• Transcranial color-coded duplex sonography;
  • Transcranial Doppler sonography;
  • Magnetic resonance imaging;
  • Single photon emission computed tomography;
  • Dystonia;
  • Ultrasound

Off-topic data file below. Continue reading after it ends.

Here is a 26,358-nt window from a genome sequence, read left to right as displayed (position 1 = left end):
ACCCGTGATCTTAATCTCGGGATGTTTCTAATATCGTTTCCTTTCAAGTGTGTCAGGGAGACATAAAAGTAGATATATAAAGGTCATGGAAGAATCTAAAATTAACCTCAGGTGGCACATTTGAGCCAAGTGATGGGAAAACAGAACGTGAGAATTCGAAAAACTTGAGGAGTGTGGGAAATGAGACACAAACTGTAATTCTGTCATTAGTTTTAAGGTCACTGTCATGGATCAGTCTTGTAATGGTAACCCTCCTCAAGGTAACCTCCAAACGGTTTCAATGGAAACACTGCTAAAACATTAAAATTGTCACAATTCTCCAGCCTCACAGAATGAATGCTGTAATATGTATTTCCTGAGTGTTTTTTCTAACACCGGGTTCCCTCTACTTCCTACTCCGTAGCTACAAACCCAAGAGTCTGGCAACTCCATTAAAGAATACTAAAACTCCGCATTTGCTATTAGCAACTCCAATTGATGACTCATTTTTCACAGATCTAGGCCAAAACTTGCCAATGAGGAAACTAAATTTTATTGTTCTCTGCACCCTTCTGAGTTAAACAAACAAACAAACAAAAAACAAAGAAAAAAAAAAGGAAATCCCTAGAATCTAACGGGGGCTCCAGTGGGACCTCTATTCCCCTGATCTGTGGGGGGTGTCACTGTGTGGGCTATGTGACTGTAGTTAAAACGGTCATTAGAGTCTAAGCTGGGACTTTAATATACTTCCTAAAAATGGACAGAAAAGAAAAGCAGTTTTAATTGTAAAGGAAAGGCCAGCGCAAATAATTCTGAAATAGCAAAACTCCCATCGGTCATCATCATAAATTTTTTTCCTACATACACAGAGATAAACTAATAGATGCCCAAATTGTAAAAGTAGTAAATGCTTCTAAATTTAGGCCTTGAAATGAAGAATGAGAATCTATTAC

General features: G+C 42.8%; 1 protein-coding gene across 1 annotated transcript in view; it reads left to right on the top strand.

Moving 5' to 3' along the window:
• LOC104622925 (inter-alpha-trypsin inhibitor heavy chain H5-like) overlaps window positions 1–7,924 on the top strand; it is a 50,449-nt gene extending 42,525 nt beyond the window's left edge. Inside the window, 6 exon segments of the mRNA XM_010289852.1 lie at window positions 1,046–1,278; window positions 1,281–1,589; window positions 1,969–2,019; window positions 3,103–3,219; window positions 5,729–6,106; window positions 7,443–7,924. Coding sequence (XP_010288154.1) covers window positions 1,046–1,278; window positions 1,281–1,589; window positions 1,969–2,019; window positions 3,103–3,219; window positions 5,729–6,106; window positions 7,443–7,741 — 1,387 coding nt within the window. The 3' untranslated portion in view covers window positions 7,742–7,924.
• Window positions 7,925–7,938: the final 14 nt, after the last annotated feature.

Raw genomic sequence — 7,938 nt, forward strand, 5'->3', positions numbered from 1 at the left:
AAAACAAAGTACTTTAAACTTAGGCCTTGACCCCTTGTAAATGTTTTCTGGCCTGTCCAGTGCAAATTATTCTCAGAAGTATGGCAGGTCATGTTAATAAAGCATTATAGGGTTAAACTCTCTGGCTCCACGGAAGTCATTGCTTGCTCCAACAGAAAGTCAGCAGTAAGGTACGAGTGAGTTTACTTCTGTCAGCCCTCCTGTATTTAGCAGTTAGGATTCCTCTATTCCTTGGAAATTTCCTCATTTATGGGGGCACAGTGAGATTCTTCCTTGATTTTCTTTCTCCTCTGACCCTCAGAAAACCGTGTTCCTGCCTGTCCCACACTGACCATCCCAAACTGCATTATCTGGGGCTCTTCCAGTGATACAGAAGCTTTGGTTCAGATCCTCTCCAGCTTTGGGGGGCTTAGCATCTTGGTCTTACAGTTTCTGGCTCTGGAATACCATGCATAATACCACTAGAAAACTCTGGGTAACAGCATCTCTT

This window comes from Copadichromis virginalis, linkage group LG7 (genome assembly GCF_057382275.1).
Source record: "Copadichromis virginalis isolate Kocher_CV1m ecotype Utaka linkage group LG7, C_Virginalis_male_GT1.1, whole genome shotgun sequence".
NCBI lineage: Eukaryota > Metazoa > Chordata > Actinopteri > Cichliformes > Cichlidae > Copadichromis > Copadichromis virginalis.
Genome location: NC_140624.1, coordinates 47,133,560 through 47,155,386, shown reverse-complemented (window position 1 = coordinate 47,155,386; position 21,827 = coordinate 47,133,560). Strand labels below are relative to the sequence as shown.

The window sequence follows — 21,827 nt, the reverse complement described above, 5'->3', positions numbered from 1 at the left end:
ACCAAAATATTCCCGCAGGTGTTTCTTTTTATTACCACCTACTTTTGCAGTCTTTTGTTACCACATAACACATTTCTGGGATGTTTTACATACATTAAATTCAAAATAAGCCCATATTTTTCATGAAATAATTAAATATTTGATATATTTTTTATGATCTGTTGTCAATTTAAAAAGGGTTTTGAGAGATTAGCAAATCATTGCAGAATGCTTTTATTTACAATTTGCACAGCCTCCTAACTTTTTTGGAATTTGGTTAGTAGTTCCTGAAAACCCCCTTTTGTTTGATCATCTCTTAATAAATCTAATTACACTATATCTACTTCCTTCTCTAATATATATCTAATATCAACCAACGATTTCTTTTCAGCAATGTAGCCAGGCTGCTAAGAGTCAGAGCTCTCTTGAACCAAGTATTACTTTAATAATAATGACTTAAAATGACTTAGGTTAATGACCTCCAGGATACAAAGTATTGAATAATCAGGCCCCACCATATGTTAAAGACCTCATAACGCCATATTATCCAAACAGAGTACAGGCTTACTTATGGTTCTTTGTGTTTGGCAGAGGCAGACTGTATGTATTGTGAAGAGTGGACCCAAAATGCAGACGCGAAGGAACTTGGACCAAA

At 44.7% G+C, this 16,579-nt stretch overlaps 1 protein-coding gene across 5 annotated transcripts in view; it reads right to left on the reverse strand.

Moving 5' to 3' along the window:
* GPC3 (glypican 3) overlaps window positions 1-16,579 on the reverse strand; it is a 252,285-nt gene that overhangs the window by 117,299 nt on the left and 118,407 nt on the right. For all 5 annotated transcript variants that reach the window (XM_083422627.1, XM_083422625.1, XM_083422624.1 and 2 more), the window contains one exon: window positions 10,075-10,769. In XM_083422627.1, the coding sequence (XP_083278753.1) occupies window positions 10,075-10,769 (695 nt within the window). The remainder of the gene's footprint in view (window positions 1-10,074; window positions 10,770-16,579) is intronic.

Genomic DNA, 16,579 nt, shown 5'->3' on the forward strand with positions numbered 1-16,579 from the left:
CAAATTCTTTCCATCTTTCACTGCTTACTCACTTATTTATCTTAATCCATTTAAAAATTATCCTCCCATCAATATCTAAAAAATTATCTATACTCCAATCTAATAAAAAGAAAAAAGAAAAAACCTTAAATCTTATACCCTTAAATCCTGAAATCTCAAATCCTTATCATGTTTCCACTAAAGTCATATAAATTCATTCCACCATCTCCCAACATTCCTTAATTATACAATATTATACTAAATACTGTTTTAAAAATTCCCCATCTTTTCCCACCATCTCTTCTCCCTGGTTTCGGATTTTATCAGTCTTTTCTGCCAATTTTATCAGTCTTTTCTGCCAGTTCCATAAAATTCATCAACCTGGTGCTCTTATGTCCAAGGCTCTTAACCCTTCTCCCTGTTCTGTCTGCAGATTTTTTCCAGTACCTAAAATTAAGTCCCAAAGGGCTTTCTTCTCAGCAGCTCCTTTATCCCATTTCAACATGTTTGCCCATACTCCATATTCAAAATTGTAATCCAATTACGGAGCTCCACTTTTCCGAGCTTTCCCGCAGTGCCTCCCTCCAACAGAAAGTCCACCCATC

Various lines of evidence suggest that the basal ganglia and thalamus are involved in the pathogenesis of idiopathic dystonia, but unfortunately neuroradiological and pathological data are sparse and controversial. In this study, we have examined 10 patients with spasmodic torticollis by neuroimaging techniques, including transcranial sonography (TS; n = 10), conventional (n = 10) and diffusion-weighted (n = 5) magnetic resonance imaging (MRI), and single photon emission computed tomography (SPECT; n = 10), employing [123I]iodobenzamide (IBZM) as a ligand with a high affinity to the D2 receptor. In seven patients, TS showed small hyperechogenic lesions in the medial segments of the lentiform nucleus contralateral to the side of head deviation. In accordance with the site of TS abnormalities, diffusion-weighted MRI displayed a hyperintense lesion in only one patient, while standard MRI of this area was normal in all patients. SPECT revealed a slight but statistically nonsignificant reduction of IBZM tracer uptake in an area corresponding to the dorsal portions of the striatum in 9 of the 10 patients. TS findings support the hypothesis that structural alterations of the pallidothalamic circuit contralateral to the side of head deviation are involved in the pathogenesis of idiopathic spasmodic torticollis. TS may be more sensitive in detecting basal ganglia alterations than MRI.